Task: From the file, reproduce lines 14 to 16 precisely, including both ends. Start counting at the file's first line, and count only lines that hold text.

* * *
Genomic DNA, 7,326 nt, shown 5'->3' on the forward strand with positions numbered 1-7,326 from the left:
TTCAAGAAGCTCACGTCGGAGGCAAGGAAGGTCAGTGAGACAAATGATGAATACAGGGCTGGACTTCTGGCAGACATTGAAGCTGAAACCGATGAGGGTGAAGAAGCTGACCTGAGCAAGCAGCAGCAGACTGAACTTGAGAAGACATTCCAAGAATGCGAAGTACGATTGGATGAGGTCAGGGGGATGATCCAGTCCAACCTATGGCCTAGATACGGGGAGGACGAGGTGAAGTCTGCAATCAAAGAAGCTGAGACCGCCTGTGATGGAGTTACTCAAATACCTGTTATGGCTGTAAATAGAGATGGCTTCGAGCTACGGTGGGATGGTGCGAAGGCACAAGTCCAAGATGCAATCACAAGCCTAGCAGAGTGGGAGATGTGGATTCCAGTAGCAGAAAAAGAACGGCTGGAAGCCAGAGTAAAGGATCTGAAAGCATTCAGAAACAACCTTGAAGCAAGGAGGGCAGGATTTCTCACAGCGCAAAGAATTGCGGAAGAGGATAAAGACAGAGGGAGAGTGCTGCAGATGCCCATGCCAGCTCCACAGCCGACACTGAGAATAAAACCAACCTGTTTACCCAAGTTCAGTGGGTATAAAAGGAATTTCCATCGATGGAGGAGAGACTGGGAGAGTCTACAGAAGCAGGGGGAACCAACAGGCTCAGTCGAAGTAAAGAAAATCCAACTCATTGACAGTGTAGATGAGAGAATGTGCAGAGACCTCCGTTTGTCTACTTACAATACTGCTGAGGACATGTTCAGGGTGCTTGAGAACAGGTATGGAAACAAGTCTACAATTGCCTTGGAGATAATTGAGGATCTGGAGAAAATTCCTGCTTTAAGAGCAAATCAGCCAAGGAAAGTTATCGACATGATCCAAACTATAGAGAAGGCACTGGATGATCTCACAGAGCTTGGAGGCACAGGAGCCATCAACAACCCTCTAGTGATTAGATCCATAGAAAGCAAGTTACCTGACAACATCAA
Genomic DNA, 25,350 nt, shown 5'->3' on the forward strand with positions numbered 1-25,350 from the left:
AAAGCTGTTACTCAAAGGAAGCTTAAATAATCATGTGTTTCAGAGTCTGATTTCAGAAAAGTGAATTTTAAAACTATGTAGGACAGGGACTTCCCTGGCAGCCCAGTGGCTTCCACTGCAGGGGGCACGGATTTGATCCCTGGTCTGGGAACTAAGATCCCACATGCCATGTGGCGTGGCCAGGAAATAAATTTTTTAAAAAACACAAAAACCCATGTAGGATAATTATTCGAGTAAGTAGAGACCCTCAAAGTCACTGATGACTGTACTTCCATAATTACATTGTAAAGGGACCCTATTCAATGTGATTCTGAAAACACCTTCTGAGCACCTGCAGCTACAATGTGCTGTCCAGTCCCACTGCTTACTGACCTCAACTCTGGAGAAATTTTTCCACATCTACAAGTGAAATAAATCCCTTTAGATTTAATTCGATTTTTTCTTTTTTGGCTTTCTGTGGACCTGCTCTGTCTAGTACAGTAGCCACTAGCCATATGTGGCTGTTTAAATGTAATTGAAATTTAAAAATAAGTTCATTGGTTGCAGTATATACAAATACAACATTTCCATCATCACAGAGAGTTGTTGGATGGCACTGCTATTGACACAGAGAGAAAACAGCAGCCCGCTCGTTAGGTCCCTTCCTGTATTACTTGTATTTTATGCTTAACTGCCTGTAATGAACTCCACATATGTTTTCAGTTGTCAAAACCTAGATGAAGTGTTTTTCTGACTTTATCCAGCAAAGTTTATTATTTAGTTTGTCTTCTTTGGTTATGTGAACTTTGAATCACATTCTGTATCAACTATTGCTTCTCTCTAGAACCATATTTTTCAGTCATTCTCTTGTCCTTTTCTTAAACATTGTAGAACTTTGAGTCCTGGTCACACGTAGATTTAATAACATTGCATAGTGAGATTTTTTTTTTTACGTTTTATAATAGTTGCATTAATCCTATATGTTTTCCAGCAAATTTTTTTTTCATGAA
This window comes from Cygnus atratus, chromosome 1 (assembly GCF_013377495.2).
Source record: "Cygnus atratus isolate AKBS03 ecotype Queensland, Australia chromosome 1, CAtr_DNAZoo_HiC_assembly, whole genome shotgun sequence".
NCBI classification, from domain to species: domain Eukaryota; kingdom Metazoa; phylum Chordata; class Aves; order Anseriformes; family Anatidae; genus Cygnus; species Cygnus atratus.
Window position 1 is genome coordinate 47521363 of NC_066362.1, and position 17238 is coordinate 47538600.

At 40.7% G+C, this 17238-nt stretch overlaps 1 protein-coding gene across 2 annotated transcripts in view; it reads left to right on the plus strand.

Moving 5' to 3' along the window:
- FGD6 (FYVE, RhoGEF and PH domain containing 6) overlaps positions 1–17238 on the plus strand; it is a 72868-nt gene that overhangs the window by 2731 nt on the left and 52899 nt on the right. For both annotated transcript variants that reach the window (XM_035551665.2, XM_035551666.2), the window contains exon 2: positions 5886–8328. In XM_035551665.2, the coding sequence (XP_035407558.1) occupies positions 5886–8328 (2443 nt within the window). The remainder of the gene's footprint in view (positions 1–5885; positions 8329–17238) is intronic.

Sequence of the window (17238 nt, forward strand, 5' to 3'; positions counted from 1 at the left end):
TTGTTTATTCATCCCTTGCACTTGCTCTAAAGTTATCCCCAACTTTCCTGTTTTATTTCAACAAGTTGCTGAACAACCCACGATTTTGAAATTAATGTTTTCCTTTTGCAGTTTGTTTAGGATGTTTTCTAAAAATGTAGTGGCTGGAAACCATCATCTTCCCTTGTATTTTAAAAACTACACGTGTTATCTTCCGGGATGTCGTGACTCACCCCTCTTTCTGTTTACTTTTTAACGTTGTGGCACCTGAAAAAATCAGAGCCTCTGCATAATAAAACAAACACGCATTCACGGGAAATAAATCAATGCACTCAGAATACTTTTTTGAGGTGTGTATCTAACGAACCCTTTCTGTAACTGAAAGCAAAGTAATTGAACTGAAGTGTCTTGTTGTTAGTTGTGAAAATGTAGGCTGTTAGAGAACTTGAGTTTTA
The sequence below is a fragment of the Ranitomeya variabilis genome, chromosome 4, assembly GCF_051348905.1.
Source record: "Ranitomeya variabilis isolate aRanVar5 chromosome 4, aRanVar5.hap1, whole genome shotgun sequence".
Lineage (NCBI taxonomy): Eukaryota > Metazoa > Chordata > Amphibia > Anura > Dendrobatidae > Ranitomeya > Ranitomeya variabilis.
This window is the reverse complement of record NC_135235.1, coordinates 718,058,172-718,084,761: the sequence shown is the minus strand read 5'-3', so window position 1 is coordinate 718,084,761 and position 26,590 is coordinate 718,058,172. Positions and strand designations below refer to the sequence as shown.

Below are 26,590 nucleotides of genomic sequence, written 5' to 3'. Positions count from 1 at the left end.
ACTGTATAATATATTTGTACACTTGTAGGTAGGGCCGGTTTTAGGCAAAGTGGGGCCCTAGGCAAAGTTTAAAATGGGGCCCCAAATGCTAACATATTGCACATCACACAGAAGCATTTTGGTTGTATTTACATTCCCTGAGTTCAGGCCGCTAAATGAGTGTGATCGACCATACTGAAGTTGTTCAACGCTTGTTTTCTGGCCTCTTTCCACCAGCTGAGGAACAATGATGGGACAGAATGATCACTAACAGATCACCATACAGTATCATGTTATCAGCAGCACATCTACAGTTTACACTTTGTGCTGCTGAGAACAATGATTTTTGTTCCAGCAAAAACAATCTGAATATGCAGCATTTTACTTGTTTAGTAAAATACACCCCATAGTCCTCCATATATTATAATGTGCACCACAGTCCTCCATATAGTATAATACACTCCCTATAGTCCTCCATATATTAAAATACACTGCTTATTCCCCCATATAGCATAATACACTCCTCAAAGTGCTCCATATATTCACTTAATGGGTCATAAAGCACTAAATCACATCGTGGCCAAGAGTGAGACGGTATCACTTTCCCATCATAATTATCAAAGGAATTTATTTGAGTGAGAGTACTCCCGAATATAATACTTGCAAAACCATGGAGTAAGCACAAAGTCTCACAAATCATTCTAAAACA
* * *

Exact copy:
The sequence below is a fragment of the Ranitomeya variabilis genome, chromosome 4, assembly GCF_051348905.1.
Source record: "Ranitomeya variabilis isolate aRanVar5 chromosome 4, aRanVar5.hap1, whole genome shotgun sequence".
Lineage (NCBI taxonomy): Eukaryota > Metazoa > Chordata > Amphibia > Anura > Dendrobatidae > Ranitomeya > Ranitomeya variabilis.